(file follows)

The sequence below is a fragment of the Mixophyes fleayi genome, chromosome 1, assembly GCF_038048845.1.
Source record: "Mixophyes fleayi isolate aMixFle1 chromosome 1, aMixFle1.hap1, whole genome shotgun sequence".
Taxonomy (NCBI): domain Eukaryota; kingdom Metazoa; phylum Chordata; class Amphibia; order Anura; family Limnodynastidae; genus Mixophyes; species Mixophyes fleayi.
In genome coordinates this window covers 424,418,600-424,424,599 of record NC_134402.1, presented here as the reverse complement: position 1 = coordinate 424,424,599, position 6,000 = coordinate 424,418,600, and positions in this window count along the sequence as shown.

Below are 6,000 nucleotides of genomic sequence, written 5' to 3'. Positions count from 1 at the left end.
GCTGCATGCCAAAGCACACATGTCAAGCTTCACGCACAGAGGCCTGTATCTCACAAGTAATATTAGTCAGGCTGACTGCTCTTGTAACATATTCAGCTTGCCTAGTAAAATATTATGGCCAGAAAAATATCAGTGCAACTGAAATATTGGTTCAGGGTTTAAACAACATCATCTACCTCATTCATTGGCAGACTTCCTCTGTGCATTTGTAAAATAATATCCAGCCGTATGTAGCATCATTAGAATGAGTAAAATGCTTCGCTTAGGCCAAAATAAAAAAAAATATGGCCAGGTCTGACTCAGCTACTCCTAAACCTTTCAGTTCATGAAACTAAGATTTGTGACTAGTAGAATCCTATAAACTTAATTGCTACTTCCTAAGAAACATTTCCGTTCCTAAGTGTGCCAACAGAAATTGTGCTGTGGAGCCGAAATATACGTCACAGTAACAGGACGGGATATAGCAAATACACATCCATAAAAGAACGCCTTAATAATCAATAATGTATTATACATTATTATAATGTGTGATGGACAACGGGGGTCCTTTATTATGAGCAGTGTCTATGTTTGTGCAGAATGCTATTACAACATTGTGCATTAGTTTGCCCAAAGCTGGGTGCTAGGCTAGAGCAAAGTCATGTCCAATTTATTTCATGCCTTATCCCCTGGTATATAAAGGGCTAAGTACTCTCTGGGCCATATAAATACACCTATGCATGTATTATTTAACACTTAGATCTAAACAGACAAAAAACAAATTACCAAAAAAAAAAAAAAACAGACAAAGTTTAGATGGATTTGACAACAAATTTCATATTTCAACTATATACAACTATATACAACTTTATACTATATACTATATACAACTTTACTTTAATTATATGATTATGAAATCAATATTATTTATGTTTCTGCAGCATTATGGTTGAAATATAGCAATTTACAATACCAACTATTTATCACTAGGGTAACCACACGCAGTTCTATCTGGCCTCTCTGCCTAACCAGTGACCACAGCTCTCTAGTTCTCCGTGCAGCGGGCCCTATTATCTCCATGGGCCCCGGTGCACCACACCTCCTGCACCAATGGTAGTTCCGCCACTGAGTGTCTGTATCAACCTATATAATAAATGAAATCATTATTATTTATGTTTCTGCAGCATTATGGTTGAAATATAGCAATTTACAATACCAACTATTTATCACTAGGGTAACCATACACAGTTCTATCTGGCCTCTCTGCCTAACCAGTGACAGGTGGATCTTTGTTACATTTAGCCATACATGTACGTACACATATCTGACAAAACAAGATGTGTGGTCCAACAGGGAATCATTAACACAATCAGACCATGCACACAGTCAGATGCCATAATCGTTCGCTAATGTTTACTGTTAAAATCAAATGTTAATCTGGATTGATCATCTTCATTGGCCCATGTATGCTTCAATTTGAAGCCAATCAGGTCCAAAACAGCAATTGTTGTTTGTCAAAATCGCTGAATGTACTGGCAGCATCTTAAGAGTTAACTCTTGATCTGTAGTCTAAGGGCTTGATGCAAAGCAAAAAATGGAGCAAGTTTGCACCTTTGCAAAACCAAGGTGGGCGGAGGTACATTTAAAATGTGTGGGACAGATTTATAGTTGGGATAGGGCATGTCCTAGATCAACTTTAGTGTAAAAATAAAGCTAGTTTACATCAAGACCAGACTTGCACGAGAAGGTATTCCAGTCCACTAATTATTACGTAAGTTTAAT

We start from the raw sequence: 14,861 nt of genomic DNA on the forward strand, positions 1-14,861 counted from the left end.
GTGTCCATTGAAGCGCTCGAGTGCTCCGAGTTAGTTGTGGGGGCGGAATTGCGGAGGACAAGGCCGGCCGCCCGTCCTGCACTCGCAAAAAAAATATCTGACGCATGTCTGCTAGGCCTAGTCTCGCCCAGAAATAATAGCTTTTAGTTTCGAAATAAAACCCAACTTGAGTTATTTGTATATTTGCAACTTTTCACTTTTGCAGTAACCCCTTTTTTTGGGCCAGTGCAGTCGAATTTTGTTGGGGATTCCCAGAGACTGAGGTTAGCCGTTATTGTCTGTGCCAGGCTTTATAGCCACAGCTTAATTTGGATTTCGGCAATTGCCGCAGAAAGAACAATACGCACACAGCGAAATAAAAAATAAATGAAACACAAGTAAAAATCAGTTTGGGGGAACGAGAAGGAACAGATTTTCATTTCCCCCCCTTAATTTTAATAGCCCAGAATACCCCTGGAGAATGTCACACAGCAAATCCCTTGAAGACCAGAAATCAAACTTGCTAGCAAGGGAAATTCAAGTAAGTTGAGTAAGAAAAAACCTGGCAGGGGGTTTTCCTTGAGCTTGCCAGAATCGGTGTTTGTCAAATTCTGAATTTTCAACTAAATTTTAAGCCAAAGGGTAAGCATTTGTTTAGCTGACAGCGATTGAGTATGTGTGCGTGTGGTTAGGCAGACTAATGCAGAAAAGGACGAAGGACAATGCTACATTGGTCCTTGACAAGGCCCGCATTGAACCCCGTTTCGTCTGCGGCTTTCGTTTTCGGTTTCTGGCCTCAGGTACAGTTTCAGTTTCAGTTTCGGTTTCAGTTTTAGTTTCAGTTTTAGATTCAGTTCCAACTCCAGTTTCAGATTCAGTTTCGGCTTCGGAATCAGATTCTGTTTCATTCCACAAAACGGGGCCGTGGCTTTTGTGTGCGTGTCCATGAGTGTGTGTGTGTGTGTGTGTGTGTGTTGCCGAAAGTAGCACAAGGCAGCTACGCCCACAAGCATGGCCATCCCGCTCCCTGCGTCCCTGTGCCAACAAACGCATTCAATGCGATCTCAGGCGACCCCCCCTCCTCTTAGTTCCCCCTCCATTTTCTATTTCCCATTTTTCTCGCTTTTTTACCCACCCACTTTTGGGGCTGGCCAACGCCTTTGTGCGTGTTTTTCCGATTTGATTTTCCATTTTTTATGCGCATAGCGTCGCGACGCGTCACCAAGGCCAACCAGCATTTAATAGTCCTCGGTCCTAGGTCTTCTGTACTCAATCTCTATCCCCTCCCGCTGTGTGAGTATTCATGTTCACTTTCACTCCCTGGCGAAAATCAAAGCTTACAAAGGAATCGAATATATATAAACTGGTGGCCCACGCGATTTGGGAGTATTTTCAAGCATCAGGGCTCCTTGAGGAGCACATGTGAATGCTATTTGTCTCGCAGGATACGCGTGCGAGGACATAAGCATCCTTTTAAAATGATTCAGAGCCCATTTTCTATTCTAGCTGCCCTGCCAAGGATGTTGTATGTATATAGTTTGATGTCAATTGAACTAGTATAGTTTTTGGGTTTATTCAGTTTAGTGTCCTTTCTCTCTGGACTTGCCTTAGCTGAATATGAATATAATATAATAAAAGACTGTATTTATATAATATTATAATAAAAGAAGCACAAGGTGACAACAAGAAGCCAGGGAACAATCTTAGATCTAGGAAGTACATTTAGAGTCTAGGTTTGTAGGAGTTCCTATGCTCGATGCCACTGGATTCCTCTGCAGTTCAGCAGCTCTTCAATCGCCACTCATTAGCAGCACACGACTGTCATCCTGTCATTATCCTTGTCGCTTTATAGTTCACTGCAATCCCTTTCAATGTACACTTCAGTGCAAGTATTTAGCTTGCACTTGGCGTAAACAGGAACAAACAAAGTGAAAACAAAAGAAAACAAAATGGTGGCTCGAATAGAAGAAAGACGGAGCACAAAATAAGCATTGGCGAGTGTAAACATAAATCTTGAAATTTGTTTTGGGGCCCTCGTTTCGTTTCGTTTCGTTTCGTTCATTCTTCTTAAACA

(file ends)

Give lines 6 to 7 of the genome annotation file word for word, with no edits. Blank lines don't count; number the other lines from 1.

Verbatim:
GCTGCATGCCAAAGCACACATGTCAAGCTTCACGCACAGAGGCCTGTATCTCACAAGTAATATTAGTCAGGCTGACTGCTCTTGTAACATATTCAGCTTGCCTAGTAAAATATTATGGCCAGAAAAATATCAGTGCAACTGAAATATTGGTTCAGGGTTTAAACAACATCATCTACCTCATTCATTGGCAGACTTCCTCTGTGCATTTGTAAAATAATATCCAGCCGTATGTAGCATCATTAGAATGAGTAAAATGCTTCGCTTAGGCCAAAATAAAAAAAAATATGGCCAGGTCTGACTCAGCTACTCCTAAACCTTTCAGTTCATGAAACTAAGATTTGTGACTAGTAGAATCCTATAAACTTAATTGCTACTTCCTAAGAAACATTTCCGTTCCTAAGTGTGCCAACAGAAATTGTGCTGTGGAGCCGAAATATACGTCACAGTAACAGGACGGGATATAGCAAATACACATCCATAAAAGAACGCCTTAATAATCAATAATGTATTATACATTATTATAATGTGTGATGGACAACGGGGGTCCTTTATTATGAGCAGTGTCTATGTTTGTGCAGAATGCTATTACAACATTGTGCATTAGTTTGCCCAAAGCTGGGTGCTAGGCTAGAGCAAAGTCATGTCCAATTTATTTCATGCCTTATCCCCTGGTATATAAAGGGCTAAGTACTCTCTGGGCCATATAAATACACCTATGCATGTATTATTTAACACTTAGATCTAAACAGACAAAAAACAAATTACCAAAAAAAAAAAAAAACAGACAAAGTTTAGATGGATTTGACAACAAATTTCATATTTCAACTATATACAACTATATACAACTTTATACTATATACTATATACAACTTTACTTTAATTATATGATTATGAAATCAATATTATTTATGTTTCTGCAGCATTATGGTTGAAATATAGCAATTTACAATACCAACTATTTATCACTAGGGTAACCACACGCAGTTCTATCTGGCCTCTCTGCCTAACCAGTGACCACAGCTCTCTAGTTCTCCGTGCAGCGGGCCCTATTATCTCCATGGGCCCCGGTGCACCACACCTCCTGCACCAATGGTAGTTCCGCCACTGAGTGTCTGTATCAACCTATATAATAAATGAAATCATTATTATTTATGTTTCTGCAGCATTATGGTTGAAATATAGCAATTTACAATACCAACTATTTATCACTAGGGTAACCATACACAGTTCTATCTGGCCTCTCTGCCTAACCAGTGACAGGTGGATCTTTGTTACATTTAGCCATACATGTACGTACACATATCTGACAAAACAAGATGTGTGGTCCAACAGGGAATCATTAACACAATCAGACCATGCACACAGTCAGATGCCATAATCGTTCGCTAATGTTTACTGTTAAAATCAAATGTTAATCTGGATTGATCATCTTCATTGGCCCATGTATGCTTCAATTTGAAGCCAATCAGGTCCAAAACAGCAATTGTTGTTTGTCAAAATCGCTGAATGTACTGGCAGCATCTTAAGAGTTAACTCTTGATCTGTAGTCTAAGGGCTTGATGCAAAGCAAAAAATGGAGCAAGTTTGCACCTTTGCAAAACCAAGGTGGGCGGAGGTACATTTAAAATGTGTGGGACAGATTTATAGTTGGGATAGGGCATGTCCTAGATCAACTTTAGTGTAAAAATAAAGCTAGTTTACATCAAGACCAGACTTGCACGAGAAGGTATTCCAGTCCACTAATTATTACGTAAGTTTAAT

We start from the raw sequence: 14,861 nt of genomic DNA on the forward strand, positions 1-14,861 counted from the left end.